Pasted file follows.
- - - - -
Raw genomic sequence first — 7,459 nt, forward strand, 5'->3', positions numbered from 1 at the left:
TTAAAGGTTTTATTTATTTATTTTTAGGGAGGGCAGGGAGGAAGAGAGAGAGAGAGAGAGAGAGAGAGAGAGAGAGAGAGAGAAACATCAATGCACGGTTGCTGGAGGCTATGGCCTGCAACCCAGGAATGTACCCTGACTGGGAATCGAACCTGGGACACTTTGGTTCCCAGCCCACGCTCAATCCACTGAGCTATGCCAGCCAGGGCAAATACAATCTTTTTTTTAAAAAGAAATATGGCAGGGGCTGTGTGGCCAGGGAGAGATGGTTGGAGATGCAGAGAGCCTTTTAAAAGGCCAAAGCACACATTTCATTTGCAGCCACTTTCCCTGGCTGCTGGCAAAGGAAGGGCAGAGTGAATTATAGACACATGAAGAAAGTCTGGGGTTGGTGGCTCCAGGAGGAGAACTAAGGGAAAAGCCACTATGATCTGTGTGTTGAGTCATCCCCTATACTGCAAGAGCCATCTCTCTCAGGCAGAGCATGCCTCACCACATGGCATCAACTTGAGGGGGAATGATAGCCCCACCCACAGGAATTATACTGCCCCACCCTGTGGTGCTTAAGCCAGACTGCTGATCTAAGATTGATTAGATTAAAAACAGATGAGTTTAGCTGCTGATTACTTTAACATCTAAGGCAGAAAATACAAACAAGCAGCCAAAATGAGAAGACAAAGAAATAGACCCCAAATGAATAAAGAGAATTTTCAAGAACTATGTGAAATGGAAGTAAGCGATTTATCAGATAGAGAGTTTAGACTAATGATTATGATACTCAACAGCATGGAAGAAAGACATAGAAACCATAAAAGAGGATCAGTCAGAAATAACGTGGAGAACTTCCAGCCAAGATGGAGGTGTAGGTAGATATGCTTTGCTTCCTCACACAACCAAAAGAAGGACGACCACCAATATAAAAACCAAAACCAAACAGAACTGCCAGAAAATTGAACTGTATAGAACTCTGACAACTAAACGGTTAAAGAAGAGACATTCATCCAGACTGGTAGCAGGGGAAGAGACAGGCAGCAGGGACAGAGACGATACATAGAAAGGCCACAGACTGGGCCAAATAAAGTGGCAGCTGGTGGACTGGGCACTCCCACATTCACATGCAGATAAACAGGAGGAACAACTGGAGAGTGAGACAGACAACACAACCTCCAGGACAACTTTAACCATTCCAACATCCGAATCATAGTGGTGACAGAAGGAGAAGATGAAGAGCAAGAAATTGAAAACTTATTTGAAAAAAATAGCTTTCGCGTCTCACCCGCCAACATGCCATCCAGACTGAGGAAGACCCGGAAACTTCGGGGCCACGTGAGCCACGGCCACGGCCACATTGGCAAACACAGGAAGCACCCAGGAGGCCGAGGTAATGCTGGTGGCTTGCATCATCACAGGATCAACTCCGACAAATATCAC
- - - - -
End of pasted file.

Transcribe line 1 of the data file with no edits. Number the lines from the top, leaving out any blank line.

Raw genomic sequence first — 7,459 nt, forward strand, 5'->3', positions numbered from 1 at the left: